Short descriptions of many of the notable characters that Pratchett has populated Discworld with can be found on the following pages:
|1||The Colour of Magic||1983||Rincewind||Came 93rd in the Big Read.|
|2||The Light Fantastic||1986||Rincewind|
|3||Equal Rites||1987||The Witches, The Wizards|
|4||Mort||1987||Death||Came 65th in the Big Read|
|5||Sourcery||1988||Rincewind, The Wizards|
|6||Wyrd Sisters||1988||The Witches||Came 135th in the Big Read|
|7||Pyramids||1989||Discworld Cultures (Djelibeybi)||British Science Fiction Award winner, 19896|
|8||Guards! Guards!||1989||The City Watch||Came 69th in the Big Read|
|9||Eric||1990||Rincewind||Published in a larger format and fully illustrated by Josh Kirby|
|10||Moving Pictures||1990||Miscellaneous (Holy Wood), The Wizards|
|11||Reaper Man||1991||Death, The Wizards||Came 126th in the Big Read|
|12||Witches Abroad||1991||The Witches||Came 197th in the Big Read|
|13||Small Gods||1992||Discworld Cultures (Omnia), The History Monks||Came 102nd in the Big Read|
|14||Lords and Ladies||1992||The Witches, The Wizards|
|15||Men at Arms||1993||The City Watch||Came 148th in the Big Read|
|16||Soul Music||1994||Death, Susan Sto Helit, The Wizards||Came 151st in the Big Read|
|17||Interesting Times||1994||Rincewind, The Wizards|
|19||Feet of Clay||1996||The City Watch|
|20||Hogfather||1996||Death, Susan Sto Helit, The Wizards||Came 137th in the Big Read; British Fantasy Award nominee, 19977|
|21||Jingo||1997||The City Watch|
|22||The Last Continent||1998||Rincewind, The Wizards|
|23||Carpe Jugulum||1998||The Witches|
|24||The Fifth Elephant||1999||The City Watch||Came 153rd in the Big Read; Locus Fantasy Award nominee, 20008|
|25||The Truth||2000||Ankh-Morpork, The City Watch, The Ankh-Morpork Times||Came 193rd in the Big Read|
|26||Thief of Time||2001||Death, Susan Sto Helit, The History Monks||Came 152nd in the Big Read; Locus Award nominee, 20029|
|27||The Last Hero||2001||Rincewind, The Wizards, The City Watch||Published in a larger format and fully illustrated by Paul Kidby|
|28||The Amazing Maurice and his Educated Rodents||2001||Miscellaneous (Überwald)||A YA (young adult or children's) Discworld book; winner of the 2001 Carnegie Medal|
|29||Night Watch||2002||The City Watch, The History Monks||Received the Prometheus Award in 2003; came 73rd in the Big Read; Locus Award nominee, 200310|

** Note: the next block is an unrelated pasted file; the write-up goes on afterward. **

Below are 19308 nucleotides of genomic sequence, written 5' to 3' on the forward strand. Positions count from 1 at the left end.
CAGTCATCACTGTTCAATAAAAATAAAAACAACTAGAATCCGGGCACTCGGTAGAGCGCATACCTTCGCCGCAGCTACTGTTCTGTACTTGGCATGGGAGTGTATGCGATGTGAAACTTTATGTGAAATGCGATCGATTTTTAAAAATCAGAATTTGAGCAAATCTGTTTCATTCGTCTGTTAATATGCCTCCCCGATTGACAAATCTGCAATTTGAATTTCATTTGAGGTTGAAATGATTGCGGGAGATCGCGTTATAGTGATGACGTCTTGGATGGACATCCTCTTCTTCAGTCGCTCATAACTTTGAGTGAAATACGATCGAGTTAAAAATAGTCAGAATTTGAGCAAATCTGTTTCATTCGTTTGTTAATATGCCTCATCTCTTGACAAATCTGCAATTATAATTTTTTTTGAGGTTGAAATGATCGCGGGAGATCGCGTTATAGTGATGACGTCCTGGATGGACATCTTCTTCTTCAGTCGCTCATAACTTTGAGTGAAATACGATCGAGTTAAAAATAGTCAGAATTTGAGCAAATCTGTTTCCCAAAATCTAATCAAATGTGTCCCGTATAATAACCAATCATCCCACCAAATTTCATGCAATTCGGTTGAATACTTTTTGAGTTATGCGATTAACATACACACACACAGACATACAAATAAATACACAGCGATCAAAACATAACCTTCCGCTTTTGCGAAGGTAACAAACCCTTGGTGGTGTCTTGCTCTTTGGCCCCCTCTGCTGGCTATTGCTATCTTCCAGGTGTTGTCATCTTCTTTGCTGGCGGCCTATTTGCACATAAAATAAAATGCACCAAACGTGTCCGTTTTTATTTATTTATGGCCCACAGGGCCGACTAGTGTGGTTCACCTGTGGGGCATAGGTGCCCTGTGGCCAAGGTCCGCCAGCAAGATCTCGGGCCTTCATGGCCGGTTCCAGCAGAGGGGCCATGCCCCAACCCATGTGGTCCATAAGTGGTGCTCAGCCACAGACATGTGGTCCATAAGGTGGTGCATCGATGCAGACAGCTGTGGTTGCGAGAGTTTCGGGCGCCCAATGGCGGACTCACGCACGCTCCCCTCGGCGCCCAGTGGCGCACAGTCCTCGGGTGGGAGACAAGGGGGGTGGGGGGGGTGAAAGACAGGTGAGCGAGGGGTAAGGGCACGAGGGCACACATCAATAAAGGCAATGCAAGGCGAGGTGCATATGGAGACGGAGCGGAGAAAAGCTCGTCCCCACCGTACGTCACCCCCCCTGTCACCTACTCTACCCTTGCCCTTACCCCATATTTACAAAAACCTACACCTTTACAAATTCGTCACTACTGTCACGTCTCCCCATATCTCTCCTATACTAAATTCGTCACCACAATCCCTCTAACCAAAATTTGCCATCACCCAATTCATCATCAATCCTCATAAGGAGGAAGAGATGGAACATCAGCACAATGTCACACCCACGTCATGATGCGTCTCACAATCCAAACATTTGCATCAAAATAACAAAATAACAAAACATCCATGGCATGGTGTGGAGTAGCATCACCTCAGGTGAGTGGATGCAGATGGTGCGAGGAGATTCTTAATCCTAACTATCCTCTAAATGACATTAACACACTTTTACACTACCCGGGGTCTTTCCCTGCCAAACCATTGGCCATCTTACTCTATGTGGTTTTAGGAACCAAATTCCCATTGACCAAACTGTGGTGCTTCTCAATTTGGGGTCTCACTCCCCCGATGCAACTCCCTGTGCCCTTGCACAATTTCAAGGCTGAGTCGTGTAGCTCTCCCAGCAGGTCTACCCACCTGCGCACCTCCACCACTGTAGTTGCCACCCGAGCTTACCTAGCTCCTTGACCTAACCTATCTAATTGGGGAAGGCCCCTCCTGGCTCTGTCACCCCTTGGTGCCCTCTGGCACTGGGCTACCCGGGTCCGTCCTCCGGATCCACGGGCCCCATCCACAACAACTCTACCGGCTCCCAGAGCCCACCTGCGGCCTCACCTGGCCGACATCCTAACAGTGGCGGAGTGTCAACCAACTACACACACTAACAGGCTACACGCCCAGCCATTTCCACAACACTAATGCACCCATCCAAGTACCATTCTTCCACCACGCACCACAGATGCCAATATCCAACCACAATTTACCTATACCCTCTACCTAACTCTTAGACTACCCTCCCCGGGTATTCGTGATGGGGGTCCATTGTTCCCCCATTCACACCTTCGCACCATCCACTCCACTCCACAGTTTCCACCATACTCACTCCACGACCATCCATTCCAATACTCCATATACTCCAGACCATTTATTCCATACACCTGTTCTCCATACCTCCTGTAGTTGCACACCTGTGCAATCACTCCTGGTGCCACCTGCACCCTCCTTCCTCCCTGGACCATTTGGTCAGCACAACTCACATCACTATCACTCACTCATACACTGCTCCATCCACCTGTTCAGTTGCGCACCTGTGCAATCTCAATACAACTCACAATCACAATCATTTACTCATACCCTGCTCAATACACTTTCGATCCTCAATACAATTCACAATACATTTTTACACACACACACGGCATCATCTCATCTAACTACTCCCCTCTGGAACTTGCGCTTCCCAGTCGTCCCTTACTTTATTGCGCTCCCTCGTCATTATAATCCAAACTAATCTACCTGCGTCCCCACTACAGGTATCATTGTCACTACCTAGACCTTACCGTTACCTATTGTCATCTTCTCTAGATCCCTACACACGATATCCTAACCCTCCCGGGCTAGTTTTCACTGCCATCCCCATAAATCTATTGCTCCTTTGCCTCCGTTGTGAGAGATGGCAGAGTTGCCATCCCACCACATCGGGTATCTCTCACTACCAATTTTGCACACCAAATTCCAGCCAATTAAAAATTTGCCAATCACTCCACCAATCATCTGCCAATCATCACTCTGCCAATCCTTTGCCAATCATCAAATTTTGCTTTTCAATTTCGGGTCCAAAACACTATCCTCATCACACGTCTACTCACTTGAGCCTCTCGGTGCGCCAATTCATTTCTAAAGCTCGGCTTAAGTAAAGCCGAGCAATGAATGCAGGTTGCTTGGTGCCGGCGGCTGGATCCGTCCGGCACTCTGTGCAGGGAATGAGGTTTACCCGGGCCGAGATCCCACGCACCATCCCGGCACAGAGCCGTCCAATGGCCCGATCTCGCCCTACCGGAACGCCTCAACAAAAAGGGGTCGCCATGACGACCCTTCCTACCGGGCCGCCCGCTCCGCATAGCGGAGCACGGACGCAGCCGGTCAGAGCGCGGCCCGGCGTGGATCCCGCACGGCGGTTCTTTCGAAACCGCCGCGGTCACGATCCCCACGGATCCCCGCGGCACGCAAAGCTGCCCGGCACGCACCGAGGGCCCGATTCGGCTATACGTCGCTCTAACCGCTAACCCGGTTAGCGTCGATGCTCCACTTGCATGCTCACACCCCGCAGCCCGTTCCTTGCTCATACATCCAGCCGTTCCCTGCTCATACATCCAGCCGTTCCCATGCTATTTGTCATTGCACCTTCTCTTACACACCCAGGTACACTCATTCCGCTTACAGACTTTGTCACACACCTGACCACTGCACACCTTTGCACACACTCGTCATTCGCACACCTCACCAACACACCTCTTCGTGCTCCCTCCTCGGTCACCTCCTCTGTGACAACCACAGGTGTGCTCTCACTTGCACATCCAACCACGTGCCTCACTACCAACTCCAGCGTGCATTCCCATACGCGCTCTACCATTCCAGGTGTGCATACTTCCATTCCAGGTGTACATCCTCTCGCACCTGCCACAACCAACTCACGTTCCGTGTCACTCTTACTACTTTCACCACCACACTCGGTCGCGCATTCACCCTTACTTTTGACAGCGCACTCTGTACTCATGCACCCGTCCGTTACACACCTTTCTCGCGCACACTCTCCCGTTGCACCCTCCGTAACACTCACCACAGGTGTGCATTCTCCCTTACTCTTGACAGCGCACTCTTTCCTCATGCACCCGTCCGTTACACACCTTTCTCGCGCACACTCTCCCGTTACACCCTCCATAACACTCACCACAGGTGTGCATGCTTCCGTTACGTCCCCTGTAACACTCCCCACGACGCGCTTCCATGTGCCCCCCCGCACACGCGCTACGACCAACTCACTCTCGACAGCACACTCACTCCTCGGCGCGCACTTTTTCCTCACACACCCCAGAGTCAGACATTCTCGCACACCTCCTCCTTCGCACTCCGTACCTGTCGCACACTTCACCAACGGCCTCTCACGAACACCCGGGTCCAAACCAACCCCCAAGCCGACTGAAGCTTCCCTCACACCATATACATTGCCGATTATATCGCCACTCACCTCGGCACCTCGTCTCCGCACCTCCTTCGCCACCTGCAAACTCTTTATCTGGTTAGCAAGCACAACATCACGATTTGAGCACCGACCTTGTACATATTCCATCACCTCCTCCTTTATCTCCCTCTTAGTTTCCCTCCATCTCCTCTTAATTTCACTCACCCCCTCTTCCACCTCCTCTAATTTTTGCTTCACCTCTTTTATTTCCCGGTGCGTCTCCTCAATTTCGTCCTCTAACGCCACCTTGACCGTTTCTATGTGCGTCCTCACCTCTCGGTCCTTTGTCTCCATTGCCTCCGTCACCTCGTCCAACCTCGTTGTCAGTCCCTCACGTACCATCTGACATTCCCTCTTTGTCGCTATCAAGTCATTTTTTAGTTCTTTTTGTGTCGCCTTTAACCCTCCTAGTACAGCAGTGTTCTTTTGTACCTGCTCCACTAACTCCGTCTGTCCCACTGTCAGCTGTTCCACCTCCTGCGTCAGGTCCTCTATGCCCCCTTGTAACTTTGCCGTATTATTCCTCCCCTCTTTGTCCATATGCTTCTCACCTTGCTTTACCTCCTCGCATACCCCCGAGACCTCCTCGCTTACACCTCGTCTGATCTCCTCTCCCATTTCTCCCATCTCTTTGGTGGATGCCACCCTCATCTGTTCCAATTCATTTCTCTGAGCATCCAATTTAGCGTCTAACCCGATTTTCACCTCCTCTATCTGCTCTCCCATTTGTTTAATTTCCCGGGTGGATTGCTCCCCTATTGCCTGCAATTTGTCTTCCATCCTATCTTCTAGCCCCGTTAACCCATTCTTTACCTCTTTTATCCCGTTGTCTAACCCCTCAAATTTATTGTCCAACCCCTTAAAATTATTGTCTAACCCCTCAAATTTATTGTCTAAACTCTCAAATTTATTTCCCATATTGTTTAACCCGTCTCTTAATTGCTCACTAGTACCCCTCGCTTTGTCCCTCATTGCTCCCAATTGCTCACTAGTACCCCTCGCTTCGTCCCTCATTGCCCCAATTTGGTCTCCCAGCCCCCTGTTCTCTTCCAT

|30||The Wee Free Men||2003||Tiffany Aching||The second YA Discworld book; also published in larger format and fully illustrated by Stephen Player|
|31||Monstrous Regiment||2003||Discworld Cultures (Borogravia), The City Watch, The Ankh-Morpork Times||The title is a reference to The First Blast of the Trumpet Against the Monstrous Regiment of Women;11 2004 nominee for Locus Award for Best Fantasy Novel.12|
|32||A Hat Full of Sky||2004||Tiffany Aching, The Witches||The third YA Discworld book|
|33||Going Postal||2004||Moist von Lipwig, Ankh-Morpork||Locus and Nebula Awards nominee, 200513|
|34||Thud!||2005||The City Watch||Locus Award nominee, 200614|
|35||Wintersmith||2006||Tiffany Aching, The Witches||The fourth YA book.|
|36||Making Money||2007||Moist von Lipwig, Ankh-Morpork||Locus Award winner, Nebula nominee, 200815|
|37||Unseen Academicals||200916||The Wizards, Rincewind, Miscellaneous (Nutt)||Locus Award Nominee, 2010|
|38||I Shall Wear Midnight17||2010||Tiffany Aching, The Witches||Fifth YA book, Andre Norton winner, 201018|
|39||Snuff||2011||The City Watch (Sam Vimes)||Third fastest selling book in first week of publication19|
|40||Raising Steam202122||20132324||Moist von Lipwig,25 Ankh-Morpork|
Pratchett has occasionally hinted at other possible future Discworld novels. These include:
- Scouting for Trolls26
There are also a number of short stories by Pratchett based in the Discworld, including published miscellanea such as the fictional game origins of Thud. All are available in the 2012 anthology A Blink of the Screen as well as in the following locations:
- "Troll Bridge" – in After The King: Stories in honour of J. R. R. Tolkien (1992); reprinted in The Mammoth Book of Comic Fantasy edited by Mike Ashley (1998); available online27
- "Theatre of Cruelty" (1993); available online28
- "The Sea and Little Fishes" – in Legends (1998), anthology of novellas taking place within popular fantasy cycles edited by Robert Silverberg
- "Death and What Comes Next" (2002); available online28
- "A Collegiate Casting-Out of Devilish Devices" (2005); available online29
Seven of the short stories or short writings were also collected in a 2004 compilation of the majority of Pratchett's known short work named Once More* With Footnotes.